Next we stayed with Steffe in Bremen, who is working towards being a journalist and takes amazing cell-phone pictures she posts on her blog. She rode her mountain bike on a tour in the winter and I think rode to Amsterdam and back after us.

Hanning Lived with Steffe, hitchhiked, and played the accordion. He has done some cool community acting projects and wants to learn to be a carpenter.

This is Daphne Mang, she was at the end of her studies in Groningen when we met her, she's from outside Athens in Greece!

Stan is the son of Anne-Marie in the tiny town of Laag Zuthem. They live together in a 2 story tiny house, Stan loves video games and speaks amazing English for a 11 year old, once he trusts you. Don't tell him I told you, but he wants to do stand-up when he grows up.

Peter is the nicest guy on the planet, he told us we could stay forever before he even met us. He trained as a physicist and it brought him no joy, so he went off travelling by bike for 4 years. He fell in love with a Chilean girl and hopes to go back to South America someday to start a sustainable farm. In the meantime he lives in a condemned flat with Geert in Utrecht.

Pietra is a beautiful, excited, and adventurous lady, girlfriend of Peter, and also a crazy biker. She was the catylist for our race to Paris. She's a documentary photographer.

This satisfied looking dude is Eelco. He planned the Amsterdam to Paris race and has done it 2-3 years in a row. He's a med student and was studying neurology while we relaxed in Paris.

Jasper was biking through France when he came across the Challis Chateau and decided he wanted to stay forever. He offered his services as chef and has become the Chateau manager, groundskeeper, and cook.

Iwan is the son of Hans and (?), the magical owners of the Chateau. He speaks a babble of French and Dutch, and knows the forests of the Chateau very well.

Bachtyr loves cats. He's an Iranian philosopher and musician, he teaches piano lessons in Paris and lives at the Chateau.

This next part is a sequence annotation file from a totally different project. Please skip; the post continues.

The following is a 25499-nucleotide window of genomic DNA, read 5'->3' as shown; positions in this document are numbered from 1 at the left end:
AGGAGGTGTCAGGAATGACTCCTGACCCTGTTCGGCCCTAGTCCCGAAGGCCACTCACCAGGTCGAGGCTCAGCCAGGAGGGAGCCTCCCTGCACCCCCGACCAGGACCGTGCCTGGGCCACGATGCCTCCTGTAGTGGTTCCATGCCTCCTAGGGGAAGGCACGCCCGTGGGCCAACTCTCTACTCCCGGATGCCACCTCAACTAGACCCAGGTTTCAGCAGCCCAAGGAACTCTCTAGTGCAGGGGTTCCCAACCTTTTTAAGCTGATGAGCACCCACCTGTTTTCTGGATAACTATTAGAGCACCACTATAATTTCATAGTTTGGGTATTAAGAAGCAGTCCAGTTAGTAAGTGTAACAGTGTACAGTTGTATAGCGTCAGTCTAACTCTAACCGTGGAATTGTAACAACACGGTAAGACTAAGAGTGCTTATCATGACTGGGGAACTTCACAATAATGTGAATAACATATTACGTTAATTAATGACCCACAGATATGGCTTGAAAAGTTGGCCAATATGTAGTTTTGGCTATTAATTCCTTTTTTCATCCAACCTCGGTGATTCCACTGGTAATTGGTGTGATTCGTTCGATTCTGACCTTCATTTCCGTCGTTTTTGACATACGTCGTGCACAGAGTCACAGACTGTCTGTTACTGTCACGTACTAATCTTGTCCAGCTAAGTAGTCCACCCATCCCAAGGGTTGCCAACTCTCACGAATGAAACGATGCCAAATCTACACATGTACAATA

This is Monika, David's flame. She works in a Polish publishing house in Warsaw, she comes to Paris to visit the Chateau's owners. She smiles like an imp, all the time.

Marijane was pragmatic and blunt, an new kitchen help from Amsterdam at the Chateau. Here she's checking out Nike of Samonthrace at the Louvre. I've never known someone so young to seem so old.

My friend Adil in SLC grew up in Paris, here's his mother and brother, of Moroccan descent. They cooked us amazing food and had a Moroccan living room magically transported into the Parisian suburbs.

Adil's sister Lamya was very French in contrast to her Moroccan parents, but in a 21st century way. She married Francis, the son of Chinese immigrants, and they live together in a chic modern flat. She cooks amazingly and taught us to make a Moroccan meal with French dessert. She is an impressive chocolatier and wants to create desserts professionally someday.

In Antwerp we met Bram and Amber, our youngest hosts (tied with Leny, who will show up in the movie). Amber, 15, had done a film project for her end-of-year capstone at a Steiner school. Bram was graduated and beginning classes in Architecture and Engineering, he's the kind of companion I'll see many times in life I think.

We met Gert-Jan in Utrecht back before we met Peter even, but found him again the second time we were there. He owns a tiny boat and loves to tool around the canals in it, beautiful and simple. He is infinitely kind and has traveled all over, saw a bit of himself in us.

We met Els Corporaal in Paris and she immediately invited us to stay in Amsterdam when we arrived. Very nice, very cool, she is a ecological advisor for the parks in her district of Amsterdam. The main park she oversees is a huge long stretch of wild land over an old parceled-up landfill. She travels a lot as well, having gone on a rambunctious year long adventure where she fell in love with an Israeli (or Greek?) guy in Egypt.